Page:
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You probably think of research as something very abstract and complicated. It can be, but you'll see (I hope) that if you understand the different parts or phases of a research project and how these fit together, it's not nearly as complicated as it may seem at first glance. A research project has a well-known structure -- a beginning, middle and end. We introduce the basic phases of a research project in The Structure of Research. In that section, we also introduce some important distinctions in research: the different types of questions you can ask in a research project; and, the major components or parts of a research project.

Before the modern idea of research emerged, we had a term for what philosophers used to call research -- logical reasoning. So, it should come as no surprise that some of the basic distinctions in logic have carried over into contemporary research. In Systems of Logic we discuss how two major logical systems, the inductive and deductive methods of reasoning, are related to modern research.

OK, you knew that no introduction would be complete without considering something having to do with assumptions and philosophy. (I thought I very cleverly snuck in the stuff about logic in the last paragraph). All research is based on assumptions about how the world is perceived and how we can best come to understand it. Of course, nobody really knows how we can best understand the world, and philosophers have been arguing about that very question for at least two millennia now, so all we're going to do is look at how most contemporary social scientists approach the question of how we know about the world around us. We consider two major philosophical schools of thought -- Positivism and Post-Positivism -- that are especially important perspectives for contemporary social research (OK, I'm only considering positivism and post-positivism here because these are the major schools of thought. Forgive me for not considering the hotly debated alternatives like relativism, subjectivism, hermeneutics, deconstructivism, constructivism, feminism, etc. If you really want to cover that stuff, start your own Web site and send me your URL to stick in here).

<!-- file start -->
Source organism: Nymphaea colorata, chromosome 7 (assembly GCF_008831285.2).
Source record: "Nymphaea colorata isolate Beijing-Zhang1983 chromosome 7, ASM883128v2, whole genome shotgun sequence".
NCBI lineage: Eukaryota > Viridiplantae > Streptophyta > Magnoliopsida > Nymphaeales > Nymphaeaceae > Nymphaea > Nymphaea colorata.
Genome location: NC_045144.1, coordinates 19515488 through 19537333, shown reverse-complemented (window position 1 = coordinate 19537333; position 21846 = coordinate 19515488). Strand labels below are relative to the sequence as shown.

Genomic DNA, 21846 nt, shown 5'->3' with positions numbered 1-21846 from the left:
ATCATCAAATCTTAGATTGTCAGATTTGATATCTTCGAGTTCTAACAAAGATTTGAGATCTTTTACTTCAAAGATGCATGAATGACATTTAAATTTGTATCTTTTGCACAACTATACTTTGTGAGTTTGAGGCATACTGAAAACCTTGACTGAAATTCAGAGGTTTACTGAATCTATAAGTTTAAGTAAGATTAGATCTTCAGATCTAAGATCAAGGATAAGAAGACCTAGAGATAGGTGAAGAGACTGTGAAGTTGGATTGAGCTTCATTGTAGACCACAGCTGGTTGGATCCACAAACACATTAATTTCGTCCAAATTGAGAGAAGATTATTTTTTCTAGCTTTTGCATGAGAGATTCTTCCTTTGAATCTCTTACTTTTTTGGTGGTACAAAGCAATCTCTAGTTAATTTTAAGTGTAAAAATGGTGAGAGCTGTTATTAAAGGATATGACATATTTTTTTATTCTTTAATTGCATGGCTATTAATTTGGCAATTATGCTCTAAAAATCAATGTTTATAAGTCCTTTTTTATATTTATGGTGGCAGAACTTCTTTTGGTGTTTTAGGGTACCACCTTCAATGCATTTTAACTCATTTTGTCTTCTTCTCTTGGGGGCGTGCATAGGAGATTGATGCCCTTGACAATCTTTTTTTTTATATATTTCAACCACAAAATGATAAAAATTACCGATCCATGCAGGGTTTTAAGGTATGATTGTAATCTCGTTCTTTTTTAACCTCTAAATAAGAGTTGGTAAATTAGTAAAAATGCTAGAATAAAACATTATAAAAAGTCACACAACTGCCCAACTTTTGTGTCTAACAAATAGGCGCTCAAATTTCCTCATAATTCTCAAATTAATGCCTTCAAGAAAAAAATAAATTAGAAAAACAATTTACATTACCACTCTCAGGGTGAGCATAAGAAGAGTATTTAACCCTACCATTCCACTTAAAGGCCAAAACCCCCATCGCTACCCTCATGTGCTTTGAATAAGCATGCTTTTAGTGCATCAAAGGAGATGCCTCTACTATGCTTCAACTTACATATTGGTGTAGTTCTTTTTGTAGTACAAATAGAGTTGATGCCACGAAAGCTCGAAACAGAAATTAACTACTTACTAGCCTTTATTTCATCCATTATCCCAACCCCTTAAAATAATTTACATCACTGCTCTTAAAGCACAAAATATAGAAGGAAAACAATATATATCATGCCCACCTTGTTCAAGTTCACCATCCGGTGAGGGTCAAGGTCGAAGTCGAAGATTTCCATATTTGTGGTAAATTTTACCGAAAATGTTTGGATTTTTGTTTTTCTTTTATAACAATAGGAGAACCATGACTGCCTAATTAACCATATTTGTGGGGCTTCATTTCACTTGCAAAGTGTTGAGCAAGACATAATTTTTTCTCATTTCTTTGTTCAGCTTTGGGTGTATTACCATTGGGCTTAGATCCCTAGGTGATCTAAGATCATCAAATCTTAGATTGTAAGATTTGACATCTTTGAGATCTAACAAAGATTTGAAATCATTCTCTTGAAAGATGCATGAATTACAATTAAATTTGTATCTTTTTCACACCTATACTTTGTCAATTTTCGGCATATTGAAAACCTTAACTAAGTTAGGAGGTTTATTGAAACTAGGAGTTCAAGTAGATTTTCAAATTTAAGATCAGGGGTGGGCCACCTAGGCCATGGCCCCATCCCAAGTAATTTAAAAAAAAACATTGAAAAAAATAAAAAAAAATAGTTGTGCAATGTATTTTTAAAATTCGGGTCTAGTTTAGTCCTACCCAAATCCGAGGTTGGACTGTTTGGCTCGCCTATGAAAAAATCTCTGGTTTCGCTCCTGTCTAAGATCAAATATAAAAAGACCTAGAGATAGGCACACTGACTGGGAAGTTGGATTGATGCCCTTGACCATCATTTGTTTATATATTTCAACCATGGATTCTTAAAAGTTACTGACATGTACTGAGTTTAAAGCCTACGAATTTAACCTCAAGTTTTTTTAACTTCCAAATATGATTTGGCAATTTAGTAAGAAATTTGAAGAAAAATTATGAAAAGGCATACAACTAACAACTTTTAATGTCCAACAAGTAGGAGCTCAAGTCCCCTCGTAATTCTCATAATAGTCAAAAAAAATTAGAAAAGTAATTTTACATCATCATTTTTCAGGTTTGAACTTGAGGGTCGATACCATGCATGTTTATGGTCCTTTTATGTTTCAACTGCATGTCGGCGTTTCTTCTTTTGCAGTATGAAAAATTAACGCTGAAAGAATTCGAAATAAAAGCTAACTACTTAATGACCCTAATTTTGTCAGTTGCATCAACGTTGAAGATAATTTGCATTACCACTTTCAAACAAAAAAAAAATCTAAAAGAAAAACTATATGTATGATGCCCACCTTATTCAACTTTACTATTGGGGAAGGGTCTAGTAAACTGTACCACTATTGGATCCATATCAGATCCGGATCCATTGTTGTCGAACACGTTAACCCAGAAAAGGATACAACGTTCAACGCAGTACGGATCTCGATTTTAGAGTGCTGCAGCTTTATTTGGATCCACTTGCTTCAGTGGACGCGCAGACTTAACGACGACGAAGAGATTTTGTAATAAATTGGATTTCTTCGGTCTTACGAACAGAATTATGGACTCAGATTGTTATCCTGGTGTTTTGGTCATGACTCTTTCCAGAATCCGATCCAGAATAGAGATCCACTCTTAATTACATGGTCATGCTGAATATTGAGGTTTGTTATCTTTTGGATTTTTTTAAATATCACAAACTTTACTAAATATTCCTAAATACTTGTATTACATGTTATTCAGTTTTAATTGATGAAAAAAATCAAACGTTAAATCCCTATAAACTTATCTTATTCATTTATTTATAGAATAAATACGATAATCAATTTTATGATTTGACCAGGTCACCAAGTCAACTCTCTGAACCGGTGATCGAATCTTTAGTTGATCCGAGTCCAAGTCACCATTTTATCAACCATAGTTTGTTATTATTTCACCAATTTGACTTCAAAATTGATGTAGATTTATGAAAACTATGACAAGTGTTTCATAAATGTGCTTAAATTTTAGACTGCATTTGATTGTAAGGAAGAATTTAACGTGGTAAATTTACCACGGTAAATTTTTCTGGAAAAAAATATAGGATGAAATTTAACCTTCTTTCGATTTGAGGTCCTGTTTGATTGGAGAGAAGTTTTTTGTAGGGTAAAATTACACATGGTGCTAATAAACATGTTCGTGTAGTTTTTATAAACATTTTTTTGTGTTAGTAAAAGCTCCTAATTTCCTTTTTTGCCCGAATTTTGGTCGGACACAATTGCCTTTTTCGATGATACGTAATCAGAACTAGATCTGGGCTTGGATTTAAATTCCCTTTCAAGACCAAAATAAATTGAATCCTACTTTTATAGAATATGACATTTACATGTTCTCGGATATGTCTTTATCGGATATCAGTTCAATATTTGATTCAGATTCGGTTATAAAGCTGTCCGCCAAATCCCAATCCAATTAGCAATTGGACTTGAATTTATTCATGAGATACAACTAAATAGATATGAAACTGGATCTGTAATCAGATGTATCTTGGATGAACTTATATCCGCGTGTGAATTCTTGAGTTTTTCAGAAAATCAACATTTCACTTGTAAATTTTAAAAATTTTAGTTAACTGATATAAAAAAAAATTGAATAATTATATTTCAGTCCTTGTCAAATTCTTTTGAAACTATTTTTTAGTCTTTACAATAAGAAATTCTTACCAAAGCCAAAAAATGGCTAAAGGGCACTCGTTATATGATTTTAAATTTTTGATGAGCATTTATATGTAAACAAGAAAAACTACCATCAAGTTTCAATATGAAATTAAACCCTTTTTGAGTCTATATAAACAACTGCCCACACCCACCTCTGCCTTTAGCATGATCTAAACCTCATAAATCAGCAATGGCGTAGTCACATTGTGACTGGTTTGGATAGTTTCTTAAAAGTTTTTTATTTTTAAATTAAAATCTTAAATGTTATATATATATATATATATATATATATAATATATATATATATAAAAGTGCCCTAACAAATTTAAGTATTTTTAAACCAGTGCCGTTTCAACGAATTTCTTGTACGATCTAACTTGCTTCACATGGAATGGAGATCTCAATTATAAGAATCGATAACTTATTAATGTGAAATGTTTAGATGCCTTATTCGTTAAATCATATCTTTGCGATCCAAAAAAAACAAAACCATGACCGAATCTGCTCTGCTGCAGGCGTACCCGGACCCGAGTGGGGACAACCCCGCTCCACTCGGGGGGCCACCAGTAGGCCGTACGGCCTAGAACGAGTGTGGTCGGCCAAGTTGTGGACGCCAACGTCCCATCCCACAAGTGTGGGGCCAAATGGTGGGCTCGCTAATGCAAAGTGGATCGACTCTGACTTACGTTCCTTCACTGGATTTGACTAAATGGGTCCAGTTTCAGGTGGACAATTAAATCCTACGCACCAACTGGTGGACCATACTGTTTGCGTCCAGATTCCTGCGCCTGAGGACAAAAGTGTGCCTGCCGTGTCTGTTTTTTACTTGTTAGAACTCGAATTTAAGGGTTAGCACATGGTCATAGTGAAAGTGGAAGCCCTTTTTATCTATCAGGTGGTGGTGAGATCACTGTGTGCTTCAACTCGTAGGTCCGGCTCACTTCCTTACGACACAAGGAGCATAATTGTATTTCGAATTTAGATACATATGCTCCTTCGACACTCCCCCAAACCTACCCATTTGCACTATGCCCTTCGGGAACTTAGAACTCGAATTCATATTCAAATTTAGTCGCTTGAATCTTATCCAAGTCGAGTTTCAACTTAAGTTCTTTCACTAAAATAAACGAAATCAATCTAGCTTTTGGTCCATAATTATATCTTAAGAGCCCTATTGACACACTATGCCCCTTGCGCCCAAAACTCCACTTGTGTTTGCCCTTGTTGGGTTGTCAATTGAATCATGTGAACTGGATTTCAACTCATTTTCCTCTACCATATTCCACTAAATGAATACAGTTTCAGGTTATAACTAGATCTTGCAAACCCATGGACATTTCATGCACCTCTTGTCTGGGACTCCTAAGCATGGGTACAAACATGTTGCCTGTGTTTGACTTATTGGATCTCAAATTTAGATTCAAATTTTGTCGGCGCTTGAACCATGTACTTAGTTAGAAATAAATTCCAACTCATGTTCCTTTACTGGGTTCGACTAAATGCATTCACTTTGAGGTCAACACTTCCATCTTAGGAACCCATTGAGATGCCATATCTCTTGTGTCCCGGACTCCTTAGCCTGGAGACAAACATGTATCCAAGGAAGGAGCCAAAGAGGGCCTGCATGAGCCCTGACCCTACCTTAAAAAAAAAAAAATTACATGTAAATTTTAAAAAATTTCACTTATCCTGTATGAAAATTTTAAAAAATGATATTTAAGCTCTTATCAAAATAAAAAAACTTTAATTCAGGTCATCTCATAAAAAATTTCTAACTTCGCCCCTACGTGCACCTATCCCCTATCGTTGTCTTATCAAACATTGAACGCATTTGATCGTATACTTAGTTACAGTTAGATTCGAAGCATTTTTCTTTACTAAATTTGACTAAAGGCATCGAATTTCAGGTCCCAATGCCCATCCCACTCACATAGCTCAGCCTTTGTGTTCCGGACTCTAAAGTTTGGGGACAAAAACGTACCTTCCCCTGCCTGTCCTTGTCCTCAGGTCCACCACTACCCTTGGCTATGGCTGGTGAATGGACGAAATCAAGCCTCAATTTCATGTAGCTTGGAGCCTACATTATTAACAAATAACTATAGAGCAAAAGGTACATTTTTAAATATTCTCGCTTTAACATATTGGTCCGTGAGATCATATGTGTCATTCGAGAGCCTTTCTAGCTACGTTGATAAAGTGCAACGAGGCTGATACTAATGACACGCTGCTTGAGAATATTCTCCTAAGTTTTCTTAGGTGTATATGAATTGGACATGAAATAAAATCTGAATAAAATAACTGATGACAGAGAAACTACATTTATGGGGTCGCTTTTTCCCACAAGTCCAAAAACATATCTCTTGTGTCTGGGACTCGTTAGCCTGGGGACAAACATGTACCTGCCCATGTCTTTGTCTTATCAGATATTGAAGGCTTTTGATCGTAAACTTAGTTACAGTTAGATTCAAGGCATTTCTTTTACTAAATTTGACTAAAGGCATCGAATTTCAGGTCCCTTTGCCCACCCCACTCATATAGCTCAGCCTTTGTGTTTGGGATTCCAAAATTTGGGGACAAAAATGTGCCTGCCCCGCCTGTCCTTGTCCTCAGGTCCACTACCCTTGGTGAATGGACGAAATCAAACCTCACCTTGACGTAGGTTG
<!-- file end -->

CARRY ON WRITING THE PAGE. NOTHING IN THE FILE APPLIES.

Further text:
Quality is one of the most important issues in research. We introduce the idea of validity to refer to the quality of various conclusions you might reach based on a research project. Here's where I've got to give you the pitch about validity. When I mention validity, most students roll their eyes, curl up into a fetal position or go to sleep. They think validity is just something abstract and philosophical (and I guess it is at some level). But I think if you can understand validity -- the principles that we use to judge the quality of research -- you'll be able to do much more than just complete a research project. You'll be able to be a virtuoso at research, because you'll have an understanding of why we need to do certain things in order to assure quality. You won't just be plugging in standard procedures you learned in school -- sampling method X, measurement tool Y -- you'll be able to help create the next generation of research technology. Enough for now -- more on this later.

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